Mornings come early for my family during the work and school week — that’s the thing about living so far from the edges of town.
At 6 a.m., the house is dark and quiet and as sleepy as we are, when just hours before it was buzzing and humming and squealing with the negotiation and untimely roughhouse play that dads always bring to the bedtime routine. I remember it from my childhood, too, my dad teaching us to properly make a fist, our spindly arms swinging at him, trying to tackle him to the ground, to show him our muscles while he did things like put one big hand on my forehead, the other on my little sister’s, and we clenched our jaws then laughed and giggled and swung our arms into the air between us.
And there were a hundred other games we made up on the brown shag carpet of the living room, tumbling and jumping, growling and squealing like wild little bear cubs ripe to learn our lessons, doing anything we could to avoid the teeth-brushing portion of the night that led to bedtime. My mom would look over from cleaning up the supper dishes or sweeping the floor to suggest that we “Be careful now. Careful! Someone’s going to get hurt.”
Because someone usually got hurt, even though we tried our best not to admit it.
I hear her voice come out of my mouth now as I watch my own children launch their bodies from the couch and onto their dad’s back while he bucks and kicks and tries to dump them off. They use my throw pillows as weapons, they team up to distract him and execute an attack, they holler and whoop and laugh hysterically, golden hair strung out of their ponytails, cheeks flushed as they dangle from each of his arms, arms that seem made for this sort of thing, cut into shape from years of swinging hammers and hauling Sheetrock, sanding oak smooth and digging in fence posts. They ask him to show them his muscles and he puffs up his chest, rolling up his sleeves for his audience. They do the same, just like we used to do, my sister and I. Then they launch another attack to put those muscles to use.
“Careful now. Careful now girls. It’s almost bedtime. Five more minutes…”
I say this and so you might not believe that my husband is the more cautious of the two of us when it comes to our young children and their play. Knowing the guy since childhood, I guess I understand it. I never pushed my body’s limits the way he pushed the limits of his, driving his three-wheeler too fast over prairie trails, finding the highest cliff from which to jump into the lake, wrestling and playing football, peddling his bike off ramps that just got higher; broken ribs, broken shoulder blade, broken collarbone. A fish hook under his fingernail.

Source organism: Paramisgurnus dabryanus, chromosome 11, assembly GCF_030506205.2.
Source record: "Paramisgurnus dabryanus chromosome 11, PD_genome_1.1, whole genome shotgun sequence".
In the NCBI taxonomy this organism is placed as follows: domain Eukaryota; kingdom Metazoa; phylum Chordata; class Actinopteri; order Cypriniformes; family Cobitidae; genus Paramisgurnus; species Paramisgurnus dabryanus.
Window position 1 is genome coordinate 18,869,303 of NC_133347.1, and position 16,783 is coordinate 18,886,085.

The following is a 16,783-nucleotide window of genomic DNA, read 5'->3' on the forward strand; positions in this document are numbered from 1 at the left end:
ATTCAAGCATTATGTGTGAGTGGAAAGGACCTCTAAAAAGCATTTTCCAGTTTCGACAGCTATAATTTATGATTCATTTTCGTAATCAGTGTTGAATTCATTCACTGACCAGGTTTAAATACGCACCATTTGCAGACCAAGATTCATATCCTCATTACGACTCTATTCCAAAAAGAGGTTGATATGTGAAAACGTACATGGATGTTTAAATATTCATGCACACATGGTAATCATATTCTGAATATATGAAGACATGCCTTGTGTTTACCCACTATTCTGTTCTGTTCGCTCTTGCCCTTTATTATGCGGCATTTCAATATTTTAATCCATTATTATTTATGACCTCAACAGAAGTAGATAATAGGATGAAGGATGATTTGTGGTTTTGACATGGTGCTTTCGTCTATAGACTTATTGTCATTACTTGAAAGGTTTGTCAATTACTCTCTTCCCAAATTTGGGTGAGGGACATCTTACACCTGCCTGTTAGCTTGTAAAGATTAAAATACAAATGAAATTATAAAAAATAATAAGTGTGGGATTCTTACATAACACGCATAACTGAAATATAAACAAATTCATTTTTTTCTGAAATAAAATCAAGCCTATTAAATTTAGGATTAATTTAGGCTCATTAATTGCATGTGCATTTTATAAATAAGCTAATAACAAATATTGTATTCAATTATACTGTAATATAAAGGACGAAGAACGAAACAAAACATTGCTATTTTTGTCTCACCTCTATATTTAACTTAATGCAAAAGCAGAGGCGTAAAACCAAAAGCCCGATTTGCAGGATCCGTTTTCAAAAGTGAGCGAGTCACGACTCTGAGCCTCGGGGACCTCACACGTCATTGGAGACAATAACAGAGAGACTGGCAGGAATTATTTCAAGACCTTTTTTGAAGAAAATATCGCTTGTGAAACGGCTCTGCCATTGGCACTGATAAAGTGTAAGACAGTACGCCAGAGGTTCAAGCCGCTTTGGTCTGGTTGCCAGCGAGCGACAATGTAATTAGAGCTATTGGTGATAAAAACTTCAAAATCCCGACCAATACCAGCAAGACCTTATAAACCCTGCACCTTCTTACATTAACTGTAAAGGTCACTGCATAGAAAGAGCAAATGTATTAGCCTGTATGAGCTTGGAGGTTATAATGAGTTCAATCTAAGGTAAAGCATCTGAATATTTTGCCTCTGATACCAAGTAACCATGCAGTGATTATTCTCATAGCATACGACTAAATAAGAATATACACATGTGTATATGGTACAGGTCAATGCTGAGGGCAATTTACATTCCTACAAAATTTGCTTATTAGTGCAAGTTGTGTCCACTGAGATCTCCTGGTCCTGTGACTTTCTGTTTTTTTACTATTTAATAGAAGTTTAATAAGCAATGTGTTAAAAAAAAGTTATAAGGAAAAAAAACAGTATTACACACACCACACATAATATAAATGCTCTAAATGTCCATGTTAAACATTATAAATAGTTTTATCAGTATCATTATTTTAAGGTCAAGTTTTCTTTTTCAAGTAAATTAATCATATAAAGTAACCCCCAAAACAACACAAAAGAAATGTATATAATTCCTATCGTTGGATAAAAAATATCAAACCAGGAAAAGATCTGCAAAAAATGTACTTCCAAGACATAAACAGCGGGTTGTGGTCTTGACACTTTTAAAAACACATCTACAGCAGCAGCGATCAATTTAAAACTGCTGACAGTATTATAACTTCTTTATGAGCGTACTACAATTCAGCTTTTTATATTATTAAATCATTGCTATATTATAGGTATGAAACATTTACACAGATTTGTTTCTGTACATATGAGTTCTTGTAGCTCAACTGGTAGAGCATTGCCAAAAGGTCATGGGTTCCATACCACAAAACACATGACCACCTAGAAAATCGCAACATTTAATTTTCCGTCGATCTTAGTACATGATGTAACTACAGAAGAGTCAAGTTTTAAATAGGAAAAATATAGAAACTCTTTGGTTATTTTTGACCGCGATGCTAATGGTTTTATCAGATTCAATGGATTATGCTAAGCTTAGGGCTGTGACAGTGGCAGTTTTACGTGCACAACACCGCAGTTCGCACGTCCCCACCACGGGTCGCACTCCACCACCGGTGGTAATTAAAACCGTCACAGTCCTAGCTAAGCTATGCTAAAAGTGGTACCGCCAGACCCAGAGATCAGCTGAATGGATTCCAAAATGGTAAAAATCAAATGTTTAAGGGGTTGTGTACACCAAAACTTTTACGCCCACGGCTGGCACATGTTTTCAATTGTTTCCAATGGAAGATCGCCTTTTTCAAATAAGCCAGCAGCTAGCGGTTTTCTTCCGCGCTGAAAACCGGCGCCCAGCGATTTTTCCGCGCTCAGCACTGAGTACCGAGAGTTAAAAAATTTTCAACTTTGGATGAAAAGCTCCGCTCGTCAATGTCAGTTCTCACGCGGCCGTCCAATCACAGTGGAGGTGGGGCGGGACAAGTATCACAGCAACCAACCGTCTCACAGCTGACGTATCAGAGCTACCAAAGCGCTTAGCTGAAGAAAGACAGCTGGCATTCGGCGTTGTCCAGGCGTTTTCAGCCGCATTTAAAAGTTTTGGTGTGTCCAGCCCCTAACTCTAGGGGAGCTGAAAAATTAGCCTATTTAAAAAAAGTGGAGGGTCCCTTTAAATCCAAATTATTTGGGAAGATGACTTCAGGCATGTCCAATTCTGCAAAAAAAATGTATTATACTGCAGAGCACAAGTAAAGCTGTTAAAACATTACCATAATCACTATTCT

I suppose I can relate, having spent plenty of my youth in a cast, but my circumstances always felt more like bad luck and clumsiness to me. I always thought his scars screamed wild boyhood. I think back on it and the only difference I see now is that the hurt made me more afraid. It just made him want to try again.
I watch our daughters run wide open down the scoria road in their cowboy boots and I can almost feel the rocks scrape and dig into my bare knees. He sees them climb a thing they’re not ready to climb and he moves to help make them stronger. He shows them how to tighten their grip. How to clench a fist. How to bend their knees at the drop. I yell, “Careful!” He shows them how.
I pull my 6-year-old out of our bed, untangling her long, skinny legs from her little sister’s. They both found their way to us in the middle of the night and curled their bodies up in the space between us to ward off bad dreams. It’s my job now to wake us all up. It’s so early, but it’s time.
It’s his job to make them breakfast. It’s my job to fix their hair. It’s his job to make sure their teeth are brushed. It’s my job to drive them to school. It’s his job to pack the snacks, and on and on, step by muddy puddle jump — we make a mess and clean it up and find our way together under this sun, no matter how early it rises…